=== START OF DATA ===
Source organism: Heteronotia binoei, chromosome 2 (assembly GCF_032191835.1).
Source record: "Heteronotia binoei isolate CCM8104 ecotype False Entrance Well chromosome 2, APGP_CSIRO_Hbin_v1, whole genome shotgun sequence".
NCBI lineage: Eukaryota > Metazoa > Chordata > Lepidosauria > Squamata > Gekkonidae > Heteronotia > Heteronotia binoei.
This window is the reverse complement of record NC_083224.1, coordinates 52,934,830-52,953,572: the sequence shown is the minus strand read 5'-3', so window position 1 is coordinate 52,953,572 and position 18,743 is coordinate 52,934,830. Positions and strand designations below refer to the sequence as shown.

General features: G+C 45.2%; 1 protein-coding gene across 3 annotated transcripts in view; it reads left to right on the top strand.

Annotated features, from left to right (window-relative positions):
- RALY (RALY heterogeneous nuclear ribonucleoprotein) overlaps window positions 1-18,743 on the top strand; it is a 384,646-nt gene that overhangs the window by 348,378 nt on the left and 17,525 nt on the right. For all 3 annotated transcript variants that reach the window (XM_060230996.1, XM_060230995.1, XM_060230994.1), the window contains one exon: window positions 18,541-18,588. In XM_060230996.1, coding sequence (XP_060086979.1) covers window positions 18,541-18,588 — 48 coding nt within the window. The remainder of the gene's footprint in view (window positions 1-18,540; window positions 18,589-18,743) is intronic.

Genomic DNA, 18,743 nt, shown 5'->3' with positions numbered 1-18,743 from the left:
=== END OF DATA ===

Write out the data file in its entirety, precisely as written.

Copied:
Source organism: Heteronotia binoei, chromosome 2 (assembly GCF_032191835.1).
Source record: "Heteronotia binoei isolate CCM8104 ecotype False Entrance Well chromosome 2, APGP_CSIRO_Hbin_v1, whole genome shotgun sequence".
NCBI lineage: Eukaryota > Metazoa > Chordata > Lepidosauria > Squamata > Gekkonidae > Heteronotia > Heteronotia binoei.
This window is the reverse complement of record NC_083224.1, coordinates 52,934,830-52,953,572: the sequence shown is the minus strand read 5'-3', so window position 1 is coordinate 52,953,572 and position 18,743 is coordinate 52,934,830. Positions and strand designations below refer to the sequence as shown.

General features: G+C 45.2%; 1 protein-coding gene across 3 annotated transcripts in view; it reads left to right on the top strand.

Annotated features, from left to right (window-relative positions):
- RALY (RALY heterogeneous nuclear ribonucleoprotein) overlaps window positions 1-18,743 on the top strand; it is a 384,646-nt gene that overhangs the window by 348,378 nt on the left and 17,525 nt on the right. For all 3 annotated transcript variants that reach the window (XM_060230996.1, XM_060230995.1, XM_060230994.1), the window contains one exon: window positions 18,541-18,588. In XM_060230996.1, coding sequence (XP_060086979.1) covers window positions 18,541-18,588 — 48 coding nt within the window. The remainder of the gene's footprint in view (window positions 1-18,540; window positions 18,589-18,743) is intronic.

Genomic DNA, 18,743 nt, shown 5'->3' with positions numbered 1-18,743 from the left: